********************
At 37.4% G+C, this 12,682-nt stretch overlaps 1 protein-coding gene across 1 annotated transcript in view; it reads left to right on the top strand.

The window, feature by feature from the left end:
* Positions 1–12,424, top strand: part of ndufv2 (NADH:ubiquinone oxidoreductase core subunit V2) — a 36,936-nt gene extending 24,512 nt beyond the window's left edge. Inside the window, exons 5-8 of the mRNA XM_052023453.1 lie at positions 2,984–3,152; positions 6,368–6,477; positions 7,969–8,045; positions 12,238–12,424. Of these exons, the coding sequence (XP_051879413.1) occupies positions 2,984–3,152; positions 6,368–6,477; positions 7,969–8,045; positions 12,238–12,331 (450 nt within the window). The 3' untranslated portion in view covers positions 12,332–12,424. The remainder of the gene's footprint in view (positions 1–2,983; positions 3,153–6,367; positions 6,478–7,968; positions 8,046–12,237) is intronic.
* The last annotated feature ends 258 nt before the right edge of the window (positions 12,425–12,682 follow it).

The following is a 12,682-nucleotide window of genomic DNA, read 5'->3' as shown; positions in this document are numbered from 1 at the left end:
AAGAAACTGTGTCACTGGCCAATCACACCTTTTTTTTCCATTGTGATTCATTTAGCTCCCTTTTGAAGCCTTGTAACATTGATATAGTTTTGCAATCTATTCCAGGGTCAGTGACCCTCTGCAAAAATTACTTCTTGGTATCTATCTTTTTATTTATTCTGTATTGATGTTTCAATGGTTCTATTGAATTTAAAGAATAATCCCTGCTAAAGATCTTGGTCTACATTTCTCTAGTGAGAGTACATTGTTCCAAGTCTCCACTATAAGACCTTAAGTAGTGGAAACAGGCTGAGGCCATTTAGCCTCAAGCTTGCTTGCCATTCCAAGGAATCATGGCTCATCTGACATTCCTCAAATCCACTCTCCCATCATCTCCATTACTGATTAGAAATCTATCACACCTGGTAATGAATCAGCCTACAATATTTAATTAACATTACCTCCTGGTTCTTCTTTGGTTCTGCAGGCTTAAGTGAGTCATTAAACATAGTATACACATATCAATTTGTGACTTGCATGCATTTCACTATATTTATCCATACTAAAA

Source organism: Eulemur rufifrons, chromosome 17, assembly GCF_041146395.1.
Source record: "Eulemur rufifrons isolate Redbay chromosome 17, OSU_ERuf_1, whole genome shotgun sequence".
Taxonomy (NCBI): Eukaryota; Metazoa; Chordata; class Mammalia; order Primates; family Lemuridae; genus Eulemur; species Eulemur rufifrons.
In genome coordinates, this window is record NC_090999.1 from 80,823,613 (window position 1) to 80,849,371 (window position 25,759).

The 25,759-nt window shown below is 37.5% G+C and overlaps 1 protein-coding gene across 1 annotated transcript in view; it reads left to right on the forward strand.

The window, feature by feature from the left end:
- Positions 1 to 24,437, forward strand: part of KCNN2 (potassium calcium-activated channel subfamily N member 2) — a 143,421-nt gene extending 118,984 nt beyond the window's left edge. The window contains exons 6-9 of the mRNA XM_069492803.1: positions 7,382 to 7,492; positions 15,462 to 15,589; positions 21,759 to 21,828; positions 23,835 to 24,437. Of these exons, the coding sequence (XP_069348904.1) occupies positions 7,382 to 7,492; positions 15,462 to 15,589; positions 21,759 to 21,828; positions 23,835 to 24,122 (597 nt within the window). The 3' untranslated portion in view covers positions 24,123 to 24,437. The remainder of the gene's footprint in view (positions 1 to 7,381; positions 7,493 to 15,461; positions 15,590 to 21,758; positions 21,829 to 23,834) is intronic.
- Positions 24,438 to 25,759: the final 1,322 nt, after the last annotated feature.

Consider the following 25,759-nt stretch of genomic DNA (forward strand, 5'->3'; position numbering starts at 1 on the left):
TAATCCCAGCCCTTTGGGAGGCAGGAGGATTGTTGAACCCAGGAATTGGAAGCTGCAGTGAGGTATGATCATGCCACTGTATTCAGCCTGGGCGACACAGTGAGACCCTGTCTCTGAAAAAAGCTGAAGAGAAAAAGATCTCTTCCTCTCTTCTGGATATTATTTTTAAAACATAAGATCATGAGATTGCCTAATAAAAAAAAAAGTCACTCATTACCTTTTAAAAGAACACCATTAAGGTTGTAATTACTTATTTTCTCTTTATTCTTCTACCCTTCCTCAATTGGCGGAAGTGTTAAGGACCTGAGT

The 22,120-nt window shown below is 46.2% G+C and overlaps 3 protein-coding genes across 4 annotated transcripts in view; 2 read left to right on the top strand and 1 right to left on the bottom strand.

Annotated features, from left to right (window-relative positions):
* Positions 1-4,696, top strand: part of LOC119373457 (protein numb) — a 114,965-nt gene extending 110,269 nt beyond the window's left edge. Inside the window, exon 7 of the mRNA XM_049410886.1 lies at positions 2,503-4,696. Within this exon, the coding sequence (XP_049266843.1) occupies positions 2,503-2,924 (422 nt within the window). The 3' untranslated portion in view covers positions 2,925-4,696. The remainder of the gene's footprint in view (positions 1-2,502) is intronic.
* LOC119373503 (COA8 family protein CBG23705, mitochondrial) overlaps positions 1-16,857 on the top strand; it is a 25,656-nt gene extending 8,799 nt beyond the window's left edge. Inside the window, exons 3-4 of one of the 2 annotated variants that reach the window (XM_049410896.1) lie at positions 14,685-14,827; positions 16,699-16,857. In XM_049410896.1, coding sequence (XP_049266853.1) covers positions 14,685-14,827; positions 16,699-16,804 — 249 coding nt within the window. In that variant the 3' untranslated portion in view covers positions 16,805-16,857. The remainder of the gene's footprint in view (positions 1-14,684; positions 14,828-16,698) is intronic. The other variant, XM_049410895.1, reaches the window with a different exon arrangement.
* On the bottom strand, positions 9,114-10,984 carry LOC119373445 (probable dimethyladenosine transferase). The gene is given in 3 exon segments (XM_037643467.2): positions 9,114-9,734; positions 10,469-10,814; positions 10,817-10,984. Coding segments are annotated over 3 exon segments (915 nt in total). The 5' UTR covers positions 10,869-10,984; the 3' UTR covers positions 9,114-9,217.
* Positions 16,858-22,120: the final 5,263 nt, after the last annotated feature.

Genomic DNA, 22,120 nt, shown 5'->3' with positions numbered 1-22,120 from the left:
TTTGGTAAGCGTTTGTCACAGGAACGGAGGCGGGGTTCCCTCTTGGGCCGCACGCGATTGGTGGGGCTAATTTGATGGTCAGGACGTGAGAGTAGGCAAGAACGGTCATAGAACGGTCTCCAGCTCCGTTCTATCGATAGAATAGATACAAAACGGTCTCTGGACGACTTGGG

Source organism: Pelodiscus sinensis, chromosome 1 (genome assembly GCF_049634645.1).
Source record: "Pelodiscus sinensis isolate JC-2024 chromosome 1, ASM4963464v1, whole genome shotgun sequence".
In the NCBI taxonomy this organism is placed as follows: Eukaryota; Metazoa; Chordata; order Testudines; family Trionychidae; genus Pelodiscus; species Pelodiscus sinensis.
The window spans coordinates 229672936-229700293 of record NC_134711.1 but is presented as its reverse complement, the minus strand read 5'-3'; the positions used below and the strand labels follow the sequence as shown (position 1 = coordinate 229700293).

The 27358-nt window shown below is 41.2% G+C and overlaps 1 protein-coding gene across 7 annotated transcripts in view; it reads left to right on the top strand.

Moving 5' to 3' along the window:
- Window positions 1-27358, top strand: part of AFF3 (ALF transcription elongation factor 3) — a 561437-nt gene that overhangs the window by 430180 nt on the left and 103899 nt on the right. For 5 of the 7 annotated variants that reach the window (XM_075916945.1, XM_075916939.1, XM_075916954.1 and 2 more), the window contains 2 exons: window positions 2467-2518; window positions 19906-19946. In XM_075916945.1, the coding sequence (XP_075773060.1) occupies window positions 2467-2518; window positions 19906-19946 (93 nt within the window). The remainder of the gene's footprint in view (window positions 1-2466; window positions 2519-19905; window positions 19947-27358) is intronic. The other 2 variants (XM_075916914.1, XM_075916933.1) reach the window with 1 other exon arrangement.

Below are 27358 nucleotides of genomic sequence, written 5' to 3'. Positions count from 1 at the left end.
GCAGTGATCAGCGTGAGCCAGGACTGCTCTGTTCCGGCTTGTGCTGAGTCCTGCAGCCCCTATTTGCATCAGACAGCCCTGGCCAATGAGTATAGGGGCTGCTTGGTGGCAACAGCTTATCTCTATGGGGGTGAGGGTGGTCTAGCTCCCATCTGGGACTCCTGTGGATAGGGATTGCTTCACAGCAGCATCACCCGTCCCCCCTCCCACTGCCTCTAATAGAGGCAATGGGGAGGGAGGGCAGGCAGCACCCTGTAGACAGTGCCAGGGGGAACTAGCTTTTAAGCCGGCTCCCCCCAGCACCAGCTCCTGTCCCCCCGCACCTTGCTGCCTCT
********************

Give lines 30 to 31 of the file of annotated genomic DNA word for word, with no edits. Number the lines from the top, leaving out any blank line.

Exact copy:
Moving 5' to 3' along the window:
- Window positions 1-27358, top strand: part of AFF3 (ALF transcription elongation factor 3) — a 561437-nt gene that overhangs the window by 430180 nt on the left and 103899 nt on the right. For 5 of the 7 annotated variants that reach the window (XM_075916945.1, XM_075916939.1, XM_075916954.1 and 2 more), the window contains 2 exons: window positions 2467-2518; window positions 19906-19946. In XM_075916945.1, the coding sequence (XP_075773060.1) occupies window positions 2467-2518; window positions 19906-19946 (93 nt within the window). The remainder of the gene's footprint in view (window positions 1-2466; window positions 2519-19905; window positions 19947-27358) is intronic. The other 2 variants (XM_075916914.1, XM_075916933.1) reach the window with 1 other exon arrangement.